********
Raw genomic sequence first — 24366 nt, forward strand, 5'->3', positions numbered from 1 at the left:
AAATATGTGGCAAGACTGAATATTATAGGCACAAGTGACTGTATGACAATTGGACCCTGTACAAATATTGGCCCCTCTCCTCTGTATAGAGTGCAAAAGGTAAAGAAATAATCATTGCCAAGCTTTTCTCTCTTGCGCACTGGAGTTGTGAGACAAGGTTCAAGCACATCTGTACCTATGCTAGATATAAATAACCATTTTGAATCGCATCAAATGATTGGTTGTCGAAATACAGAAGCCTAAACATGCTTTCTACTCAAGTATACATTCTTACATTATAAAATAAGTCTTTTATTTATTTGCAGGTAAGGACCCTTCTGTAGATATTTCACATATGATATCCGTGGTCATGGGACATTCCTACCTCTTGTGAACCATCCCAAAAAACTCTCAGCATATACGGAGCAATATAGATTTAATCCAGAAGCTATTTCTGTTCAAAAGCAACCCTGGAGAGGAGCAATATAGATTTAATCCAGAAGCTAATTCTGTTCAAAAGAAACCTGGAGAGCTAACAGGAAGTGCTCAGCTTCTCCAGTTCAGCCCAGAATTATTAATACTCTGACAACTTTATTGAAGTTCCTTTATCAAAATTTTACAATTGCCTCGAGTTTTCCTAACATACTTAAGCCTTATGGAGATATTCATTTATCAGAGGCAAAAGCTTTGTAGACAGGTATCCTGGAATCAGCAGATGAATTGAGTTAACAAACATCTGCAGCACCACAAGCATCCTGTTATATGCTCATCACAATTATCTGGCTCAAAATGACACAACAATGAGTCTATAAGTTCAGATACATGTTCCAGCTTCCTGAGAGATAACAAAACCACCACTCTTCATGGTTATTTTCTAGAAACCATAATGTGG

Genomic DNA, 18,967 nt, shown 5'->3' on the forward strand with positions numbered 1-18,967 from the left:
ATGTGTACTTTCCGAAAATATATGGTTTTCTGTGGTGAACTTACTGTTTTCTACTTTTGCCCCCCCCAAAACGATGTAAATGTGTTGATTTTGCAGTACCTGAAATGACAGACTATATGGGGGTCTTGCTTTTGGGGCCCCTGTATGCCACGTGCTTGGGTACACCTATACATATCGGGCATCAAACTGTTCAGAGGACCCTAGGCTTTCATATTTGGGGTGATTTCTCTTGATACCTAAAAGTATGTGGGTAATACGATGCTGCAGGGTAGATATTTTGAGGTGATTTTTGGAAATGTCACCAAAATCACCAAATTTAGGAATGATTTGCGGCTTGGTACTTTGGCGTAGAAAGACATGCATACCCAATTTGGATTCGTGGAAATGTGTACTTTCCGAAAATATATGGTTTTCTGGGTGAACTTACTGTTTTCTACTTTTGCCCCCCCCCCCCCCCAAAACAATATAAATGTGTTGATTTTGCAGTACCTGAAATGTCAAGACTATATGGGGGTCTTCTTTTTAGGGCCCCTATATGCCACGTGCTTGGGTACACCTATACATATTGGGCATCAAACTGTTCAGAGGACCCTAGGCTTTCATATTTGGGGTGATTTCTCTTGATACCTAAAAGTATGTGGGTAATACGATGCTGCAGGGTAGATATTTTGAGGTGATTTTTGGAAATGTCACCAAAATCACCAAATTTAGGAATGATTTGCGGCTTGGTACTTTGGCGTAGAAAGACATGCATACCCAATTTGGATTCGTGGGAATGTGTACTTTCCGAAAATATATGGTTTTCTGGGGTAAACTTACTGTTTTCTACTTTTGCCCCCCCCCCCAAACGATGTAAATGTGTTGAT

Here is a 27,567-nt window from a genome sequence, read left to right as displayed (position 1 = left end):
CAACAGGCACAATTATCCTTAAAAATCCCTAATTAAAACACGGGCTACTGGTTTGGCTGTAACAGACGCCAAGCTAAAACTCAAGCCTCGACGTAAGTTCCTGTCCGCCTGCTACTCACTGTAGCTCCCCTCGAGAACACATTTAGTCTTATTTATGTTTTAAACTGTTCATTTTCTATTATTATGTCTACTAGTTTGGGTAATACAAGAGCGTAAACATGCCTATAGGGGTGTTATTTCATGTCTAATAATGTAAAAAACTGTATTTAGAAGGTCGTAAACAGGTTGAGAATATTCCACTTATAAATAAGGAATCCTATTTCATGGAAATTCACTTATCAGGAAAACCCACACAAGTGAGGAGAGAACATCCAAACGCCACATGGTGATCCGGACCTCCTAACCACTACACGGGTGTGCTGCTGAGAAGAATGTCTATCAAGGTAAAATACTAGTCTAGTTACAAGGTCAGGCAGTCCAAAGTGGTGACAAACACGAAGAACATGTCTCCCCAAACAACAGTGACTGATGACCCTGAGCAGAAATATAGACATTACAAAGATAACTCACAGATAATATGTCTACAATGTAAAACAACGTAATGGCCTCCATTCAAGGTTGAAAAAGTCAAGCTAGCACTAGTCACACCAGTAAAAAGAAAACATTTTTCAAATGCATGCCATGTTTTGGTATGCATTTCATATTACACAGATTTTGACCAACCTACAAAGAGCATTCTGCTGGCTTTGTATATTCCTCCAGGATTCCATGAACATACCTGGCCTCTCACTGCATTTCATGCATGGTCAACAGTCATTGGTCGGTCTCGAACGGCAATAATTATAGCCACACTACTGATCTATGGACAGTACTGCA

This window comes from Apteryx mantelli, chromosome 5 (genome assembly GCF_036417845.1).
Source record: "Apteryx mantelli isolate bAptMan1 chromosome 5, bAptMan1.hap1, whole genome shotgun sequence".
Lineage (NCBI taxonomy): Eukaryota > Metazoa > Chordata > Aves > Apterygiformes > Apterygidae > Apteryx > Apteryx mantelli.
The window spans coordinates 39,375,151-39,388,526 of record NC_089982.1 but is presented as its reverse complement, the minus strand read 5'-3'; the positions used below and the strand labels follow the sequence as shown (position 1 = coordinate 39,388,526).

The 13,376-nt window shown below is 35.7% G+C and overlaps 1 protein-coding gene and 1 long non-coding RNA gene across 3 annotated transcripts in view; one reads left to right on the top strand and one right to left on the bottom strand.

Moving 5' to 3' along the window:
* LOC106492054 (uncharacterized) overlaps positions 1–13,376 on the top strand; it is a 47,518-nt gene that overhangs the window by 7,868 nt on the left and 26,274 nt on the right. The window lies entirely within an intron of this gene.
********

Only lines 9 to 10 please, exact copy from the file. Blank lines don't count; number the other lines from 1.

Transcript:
Lineage (NCBI taxonomy): Eukaryota > Metazoa > Chordata > Aves > Apterygiformes > Apterygidae > Apteryx > Apteryx mantelli.
The window spans coordinates 39,375,151-39,388,526 of record NC_089982.1 but is presented as its reverse complement, the minus strand read 5'-3'; the positions used below and the strand labels follow the sequence as shown (position 1 = coordinate 39,388,526).